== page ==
Multimedia Edition


Lesson 4: Vital Signs



Soon after a patient arrives on the nursing unit you should begin your nursing assessment. You should take several measurements to establish a baseline for further observations of that patient. Among these measurements are height, weight, and vital signs. The vital signs are the body temperature, the pulse or rate of heartbeats, the respiration or rate of breathing, and the blood pressure. The vital signs are abbreviated TPR and BP for temperature, pulse, respirations and blood pressure. These readings are called vital signs because they all must be present for life to continue.


The patient's height and weight are recorded on admission for several reasons.

a. Diet Management. The patient's ideal weight may be determined. The health care team will also be able to monitor weight loss or gain.

b. Observation of Medical Status. Taking the patient's height and weight may indicate that the patient is overweight, underweight, or is retaining fluids (edema). The health care team can observe changes in weight caused by specific disease processes and determine the effectiveness of nutrition supplements prescribed to maintain weight.

c. Calculation of Medication Dosages. Drug dosage is often prescribed in relation to a patient's weight when a specific blood concentration of the drug is desired. Larger doses may be required in a heavier person.


a. To measure height, have the patient stand on the scale with the back to the measuring bar.

b. Ask the patient to stand straight. Lower the bar so that it lightly touches the top of the patient's head.

c. Record the height in inches or centimeters in accordance with local policy.

d. If the patient cannot stand, obtain an approximate height in bed.

(1) Have the patient lie on his back and stretch as much as possible.

(2) Place a mark on the bottom sheet at the patient's heel and at the top of the patient's head.

(3) Measure between these two marks on the taut bottom sheet.

Weigh the patient in the same amount of clothing each day.

e. Principles related to weighing the patient.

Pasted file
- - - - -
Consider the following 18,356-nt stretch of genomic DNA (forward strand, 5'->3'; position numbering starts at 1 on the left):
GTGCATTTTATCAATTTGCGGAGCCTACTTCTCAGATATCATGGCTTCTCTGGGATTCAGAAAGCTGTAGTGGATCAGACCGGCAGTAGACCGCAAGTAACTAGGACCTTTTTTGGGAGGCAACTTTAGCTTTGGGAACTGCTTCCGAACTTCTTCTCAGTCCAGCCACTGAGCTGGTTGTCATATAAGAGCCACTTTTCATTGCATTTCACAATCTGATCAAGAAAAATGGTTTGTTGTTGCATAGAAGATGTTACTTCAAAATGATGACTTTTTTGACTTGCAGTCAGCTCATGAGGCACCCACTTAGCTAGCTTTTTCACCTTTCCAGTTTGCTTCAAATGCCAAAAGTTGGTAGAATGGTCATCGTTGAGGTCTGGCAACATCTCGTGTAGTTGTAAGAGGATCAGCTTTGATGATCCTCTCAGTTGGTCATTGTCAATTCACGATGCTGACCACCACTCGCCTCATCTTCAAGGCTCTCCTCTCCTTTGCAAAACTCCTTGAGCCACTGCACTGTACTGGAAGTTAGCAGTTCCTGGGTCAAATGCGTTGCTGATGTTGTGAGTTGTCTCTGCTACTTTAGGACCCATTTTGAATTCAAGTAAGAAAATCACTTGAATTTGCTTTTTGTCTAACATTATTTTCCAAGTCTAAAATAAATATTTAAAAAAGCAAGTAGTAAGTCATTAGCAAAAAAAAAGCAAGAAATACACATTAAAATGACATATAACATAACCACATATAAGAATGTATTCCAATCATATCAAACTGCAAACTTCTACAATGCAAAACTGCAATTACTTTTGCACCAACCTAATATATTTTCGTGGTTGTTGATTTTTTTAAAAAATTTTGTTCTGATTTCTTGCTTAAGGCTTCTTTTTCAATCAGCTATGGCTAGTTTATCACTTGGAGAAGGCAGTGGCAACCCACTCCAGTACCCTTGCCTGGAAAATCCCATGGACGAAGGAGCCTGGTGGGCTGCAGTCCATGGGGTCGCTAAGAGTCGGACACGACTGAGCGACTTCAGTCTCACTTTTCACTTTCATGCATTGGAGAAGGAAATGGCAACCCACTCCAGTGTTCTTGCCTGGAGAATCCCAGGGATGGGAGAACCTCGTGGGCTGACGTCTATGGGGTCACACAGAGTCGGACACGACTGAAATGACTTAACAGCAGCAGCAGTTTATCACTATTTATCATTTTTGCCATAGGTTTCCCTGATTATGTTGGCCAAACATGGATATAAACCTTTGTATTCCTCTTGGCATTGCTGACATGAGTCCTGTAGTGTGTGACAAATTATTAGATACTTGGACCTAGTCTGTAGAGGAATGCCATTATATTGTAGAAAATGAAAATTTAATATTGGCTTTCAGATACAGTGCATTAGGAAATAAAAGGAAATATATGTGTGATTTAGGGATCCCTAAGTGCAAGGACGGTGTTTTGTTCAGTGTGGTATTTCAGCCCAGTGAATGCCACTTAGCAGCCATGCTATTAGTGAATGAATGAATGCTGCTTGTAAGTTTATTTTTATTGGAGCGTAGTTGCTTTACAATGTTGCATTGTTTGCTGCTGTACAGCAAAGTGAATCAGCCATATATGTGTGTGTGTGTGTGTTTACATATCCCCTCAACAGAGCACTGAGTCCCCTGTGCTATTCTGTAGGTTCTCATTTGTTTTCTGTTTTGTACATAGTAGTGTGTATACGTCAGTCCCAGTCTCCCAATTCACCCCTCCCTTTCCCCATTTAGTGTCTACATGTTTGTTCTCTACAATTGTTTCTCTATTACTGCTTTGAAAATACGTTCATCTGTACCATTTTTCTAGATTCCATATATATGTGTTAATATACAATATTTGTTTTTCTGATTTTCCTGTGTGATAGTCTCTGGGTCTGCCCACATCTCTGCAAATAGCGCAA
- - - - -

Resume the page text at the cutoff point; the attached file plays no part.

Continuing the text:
(1) Weigh the patient before breakfast, at the same time each day.

(2) Use the same scale each time.

(3) Ensure that the scale is properly balanced.

(4) Weigh the patient in the same amount of clothing each day (i.e., hospital gown or pajamas).

(5) Have the patient void before weighing.

(6) Avoid weighing any equipment attached to the patient such as drainage bags or telemetry units. Hold the equipment while actually weighing the patient.

f. A helpless patient may be weighed while lying down on a litter scale. This scale is a sling-type device that looks like a suspended hammock. You will need assistance to place the patient on the scale.

g. Record the patient's weight on the graphic sheet and in the nurses’ notes.




4-1. Select from a list, three reasons why patients are weighed.

4-2. Select from a list, six principles related to weighing patients.

4-3. Match terms related to body temperature with the correct definition.

4-4. Select from a list, the converted Fahrenheit to Centigrade temperature or vice versa.

4-5. Identify patients who are at risk of hypothermia.

4-6. Identify methods for obtaining an oral, rectal, and axillary temperature.

4-7. Identify precautions, which must be taken when obtaining an oral, rectal, and axillary temperature.

4-8. Identify anatomical sites where a pulse may be taken.

4-9. Select from a list, factors which affect the pulse rate.

4-10. Match terms describing a pulse with the correct definition.

4-11. Match terms related to breathing patterns with the correct definition.

4-12. Match terms related to blood pressure with the correct definition.

4-13. Select from a list, the correct statements relating to a normal adult blood pressure.

4-14. Identify factors, which influence blood pressure values.

4-14. Identify anatomical sites where the blood pressure may be taken.

4-16. Select from a list, principles related to obtaining the blood pressure.


The Brookside Associates Medical Education Division  is dedicated to the development and dissemination of medical information that may be useful to medical professionals and those in training to become medical professionals. This website is privately-held and not connected to any governmental agency. The views expressed here are those of the authors, and unless otherwise noted, do not necessarily reflect the views of the Brookside Associates, Ltd., any governmental or private organizations. All writings, discussions, and publications on this website are unclassified.

© 2007 Medical Education Division, Brookside Associates, Ltd. All rights reserved

Contact Us


Advertise on this site